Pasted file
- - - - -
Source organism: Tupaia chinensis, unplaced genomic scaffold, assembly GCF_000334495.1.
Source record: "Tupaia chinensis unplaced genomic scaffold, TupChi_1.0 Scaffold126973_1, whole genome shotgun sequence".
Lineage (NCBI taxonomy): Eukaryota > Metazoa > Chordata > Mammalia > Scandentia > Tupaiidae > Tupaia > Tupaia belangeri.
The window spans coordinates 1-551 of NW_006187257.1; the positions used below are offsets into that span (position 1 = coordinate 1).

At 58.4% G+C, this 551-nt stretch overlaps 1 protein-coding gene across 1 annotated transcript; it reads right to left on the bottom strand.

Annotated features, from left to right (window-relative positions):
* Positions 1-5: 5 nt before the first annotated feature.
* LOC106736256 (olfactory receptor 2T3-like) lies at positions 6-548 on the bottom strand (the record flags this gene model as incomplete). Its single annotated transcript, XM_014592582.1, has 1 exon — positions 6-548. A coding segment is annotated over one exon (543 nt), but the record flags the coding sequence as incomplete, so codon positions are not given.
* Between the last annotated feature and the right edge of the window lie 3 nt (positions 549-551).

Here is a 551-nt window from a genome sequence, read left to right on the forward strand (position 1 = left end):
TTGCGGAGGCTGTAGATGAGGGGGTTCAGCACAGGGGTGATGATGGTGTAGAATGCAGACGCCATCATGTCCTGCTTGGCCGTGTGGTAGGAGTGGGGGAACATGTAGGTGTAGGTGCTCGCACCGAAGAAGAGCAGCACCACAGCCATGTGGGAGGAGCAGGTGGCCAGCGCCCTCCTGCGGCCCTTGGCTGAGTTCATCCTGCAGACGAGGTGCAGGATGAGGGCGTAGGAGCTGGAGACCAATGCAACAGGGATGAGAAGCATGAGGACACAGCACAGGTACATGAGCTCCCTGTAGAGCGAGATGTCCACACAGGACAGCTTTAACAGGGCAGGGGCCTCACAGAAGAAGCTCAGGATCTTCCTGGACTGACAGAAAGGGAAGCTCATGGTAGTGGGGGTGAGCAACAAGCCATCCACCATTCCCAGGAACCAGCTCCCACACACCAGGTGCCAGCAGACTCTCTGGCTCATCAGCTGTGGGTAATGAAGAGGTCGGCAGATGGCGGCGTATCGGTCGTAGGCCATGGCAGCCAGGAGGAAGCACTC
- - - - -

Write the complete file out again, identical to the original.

Source organism: Tupaia chinensis, unplaced genomic scaffold, assembly GCF_000334495.1.
Source record: "Tupaia chinensis unplaced genomic scaffold, TupChi_1.0 Scaffold126973_1, whole genome shotgun sequence".
Lineage (NCBI taxonomy): Eukaryota > Metazoa > Chordata > Mammalia > Scandentia > Tupaiidae > Tupaia > Tupaia belangeri.
The window spans coordinates 1-551 of NW_006187257.1; the positions used below are offsets into that span (position 1 = coordinate 1).

At 58.4% G+C, this 551-nt stretch overlaps 1 protein-coding gene across 1 annotated transcript; it reads right to left on the bottom strand.

Annotated features, from left to right (window-relative positions):
* Positions 1-5: 5 nt before the first annotated feature.
* LOC106736256 (olfactory receptor 2T3-like) lies at positions 6-548 on the bottom strand (the record flags this gene model as incomplete). Its single annotated transcript, XM_014592582.1, has 1 exon — positions 6-548. A coding segment is annotated over one exon (543 nt), but the record flags the coding sequence as incomplete, so codon positions are not given.
* Between the last annotated feature and the right edge of the window lie 3 nt (positions 549-551).

Here is a 551-nt window from a genome sequence, read left to right on the forward strand (position 1 = left end):
TTGCGGAGGCTGTAGATGAGGGGGTTCAGCACAGGGGTGATGATGGTGTAGAATGCAGACGCCATCATGTCCTGCTTGGCCGTGTGGTAGGAGTGGGGGAACATGTAGGTGTAGGTGCTCGCACCGAAGAAGAGCAGCACCACAGCCATGTGGGAGGAGCAGGTGGCCAGCGCCCTCCTGCGGCCCTTGGCTGAGTTCATCCTGCAGACGAGGTGCAGGATGAGGGCGTAGGAGCTGGAGACCAATGCAACAGGGATGAGAAGCATGAGGACACAGCACAGGTACATGAGCTCCCTGTAGAGCGAGATGTCCACACAGGACAGCTTTAACAGGGCAGGGGCCTCACAGAAGAAGCTCAGGATCTTCCTGGACTGACAGAAAGGGAAGCTCATGGTAGTGGGGGTGAGCAACAAGCCATCCACCATTCCCAGGAACCAGCTCCCACACACCAGGTGCCAGCAGACTCTCTGGCTCATCAGCTGTGGGTAATGAAGAGGTCGGCAGATGGCGGCGTATCGGTCGTAGGCCATGGCAGCCAGGAGGAAGCACTC